945,097,901
674,197,400

The amounts included above for interest rate dependent financial assets are fixed interest bearing financial assets.

If the interest rate on INR denominated borrowings had been increased or decreased by 100 basis points, with all other variables held constant, post tax income for the year ended 31 December 2016 would have been increased/ decreased by USD 7,599,146 (31 December 2015: USD 4,369,594).

(iii) Price risk

The Group is exposed to mutual funds price (Net Asset Value – ‘NAV’) risk because of investments in debt-based mutual fund units held by the Group and classified on the statement of financial position as available-for-sale financial assets. The Group is not exposed to any commodity price risk. In order to manage its price risk arising from investment in mutual fund units, the Group diversifies its portfolio; in accordance with the limits set by the Group risk management policies.

As the Group invests in mutual fund units which in turn invest in short-term (in the range 30-90 days) equity instruments with low yield and hence carry a very minimal mark-to-market risk. Moreover, the accruals earned by the said units are distributed on a daily basis; which mainly represents the dividend accruals rather than the fair value movements. Hence, any reasonable movement in interest yields are not expected to have any impact on the NAV of the said units.

B. Liquidity risk

Ultimate responsibility for liquidity risk management rests with the Board of Directors, which has established an appropriate liquidity risk management framework for the management of the Group’s short, medium and long-term funding and liquidity management requirements. The Group manages liquidity risk by maintaining adequate reserves, banking facilities and reserve borrowing facilities, by continuously monitoring forecast and actual cash flows, and by matching the maturity profiles of financial assets and liabilities. Details of additional undrawn facilities that the Group has at its disposal to reduce further liquidity risk are set out below.

As at
31 December 2016
As at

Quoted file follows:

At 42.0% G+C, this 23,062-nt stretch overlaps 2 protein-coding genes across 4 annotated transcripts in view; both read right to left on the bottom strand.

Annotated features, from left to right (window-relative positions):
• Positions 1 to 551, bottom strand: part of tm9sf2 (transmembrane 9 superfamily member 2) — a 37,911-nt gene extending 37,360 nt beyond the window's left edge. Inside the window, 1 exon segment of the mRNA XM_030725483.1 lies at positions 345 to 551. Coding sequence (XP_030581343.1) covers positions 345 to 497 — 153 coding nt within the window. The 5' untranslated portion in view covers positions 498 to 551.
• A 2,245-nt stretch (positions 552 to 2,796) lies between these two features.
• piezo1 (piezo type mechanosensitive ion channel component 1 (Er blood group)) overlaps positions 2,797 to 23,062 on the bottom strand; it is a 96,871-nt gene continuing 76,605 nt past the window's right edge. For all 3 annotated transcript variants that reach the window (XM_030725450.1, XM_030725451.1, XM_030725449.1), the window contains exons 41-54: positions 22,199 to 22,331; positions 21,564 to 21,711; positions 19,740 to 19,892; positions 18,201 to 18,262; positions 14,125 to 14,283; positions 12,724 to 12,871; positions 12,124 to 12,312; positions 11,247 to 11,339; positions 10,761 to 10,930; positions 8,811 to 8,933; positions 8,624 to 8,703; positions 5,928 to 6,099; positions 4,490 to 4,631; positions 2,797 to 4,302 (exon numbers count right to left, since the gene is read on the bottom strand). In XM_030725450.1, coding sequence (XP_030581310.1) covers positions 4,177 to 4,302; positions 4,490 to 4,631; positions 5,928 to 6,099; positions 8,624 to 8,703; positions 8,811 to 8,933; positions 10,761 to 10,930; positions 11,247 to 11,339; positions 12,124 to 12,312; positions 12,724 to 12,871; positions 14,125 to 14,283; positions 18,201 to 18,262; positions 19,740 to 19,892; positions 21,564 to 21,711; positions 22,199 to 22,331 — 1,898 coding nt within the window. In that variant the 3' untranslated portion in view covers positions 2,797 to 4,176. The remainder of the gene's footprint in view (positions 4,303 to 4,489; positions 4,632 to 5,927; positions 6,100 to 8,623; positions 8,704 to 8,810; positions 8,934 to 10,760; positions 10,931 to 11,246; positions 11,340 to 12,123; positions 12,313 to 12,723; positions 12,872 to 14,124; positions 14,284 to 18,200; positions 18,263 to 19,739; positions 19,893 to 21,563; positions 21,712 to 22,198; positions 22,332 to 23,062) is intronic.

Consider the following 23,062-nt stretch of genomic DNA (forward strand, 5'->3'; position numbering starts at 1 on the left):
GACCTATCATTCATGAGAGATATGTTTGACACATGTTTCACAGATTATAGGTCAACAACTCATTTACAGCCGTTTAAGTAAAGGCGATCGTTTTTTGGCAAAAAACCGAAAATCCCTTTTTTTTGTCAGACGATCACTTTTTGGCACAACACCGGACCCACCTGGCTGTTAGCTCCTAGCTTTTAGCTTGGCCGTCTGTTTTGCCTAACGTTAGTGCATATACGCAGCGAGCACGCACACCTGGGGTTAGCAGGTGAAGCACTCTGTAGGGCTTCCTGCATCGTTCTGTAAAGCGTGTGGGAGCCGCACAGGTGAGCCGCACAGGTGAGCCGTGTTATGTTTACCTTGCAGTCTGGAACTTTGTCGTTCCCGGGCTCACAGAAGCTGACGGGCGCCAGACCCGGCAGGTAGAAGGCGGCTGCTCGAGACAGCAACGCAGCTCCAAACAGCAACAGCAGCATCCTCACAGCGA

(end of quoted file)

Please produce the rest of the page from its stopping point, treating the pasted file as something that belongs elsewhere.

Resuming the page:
31 December 2015

USD
USD

Amount used
812,413,702
688,203,430
Amount unused
71,313,882
223,024,206

Total finance facilities
883,727,584
911,227,636

The Group has access to financing facilities as described below, of which USD 71,313,882 (31 December 2015: USD 223,024,206) were unused at the balance sheet date. The Group expects to meet its other obligations from operating cash flows and proceeds of maturing financial assets.

36. Financial instruments – Fair values and risk management (continued)

The following table details the Group’s remaining contractual maturity for its financial liabilities with agreed repayment periods. The tables have been drawn up based on the undiscounted cash flows of financial liabilities based on the earliest date on which the Group can be required to pay as at 31 December 2016 and 31 December 2015:

As at 31 December 2016:

2017
2018
2019
2020
Thereafter
Total

USD
USD
USD
USD
USD
USD
Non-derivative financial liabilities:

Borrowings
68,976,072
42,674,585
158,742,881
46,947,256
627,757,107
945,097,901
Trade and other payables
23,792,068




23,792,068
Liability component of CCPS
2,597,853
2,597,853



5,195,706
Finance lease obligations
218,208
244,392
273,720
306,566
10,973,002
12,015,888
Other non-current liabilities
6,083,218
17,560,311
3,149,845


26,793,374
Derivative Financial liabilities:

Derivative instruments not designated as hedge
3,375,881




3,375,881
Total financial liabilities
105,043,300
63,077,141
162,166,446
47,253,822
638,730,109
1,016,270,818

As at 31 December 2015:

2016
2017
2018
2019
Thereafter
Total

USD
USD
USD
USD
USD
USD
Non-derivative financial liabilities:

Borrowings
49,764,216
27,435,882
33,127,511
152,798,868
411,070,923
674,197,400
Trade and other payables
18,896,128




18,896,128
Liability component of CCPS
4,234,334
2,160,722



6,395,056
Finance lease obligations
101,165
113,305
126,902
142,130
5,934,381
6,417,883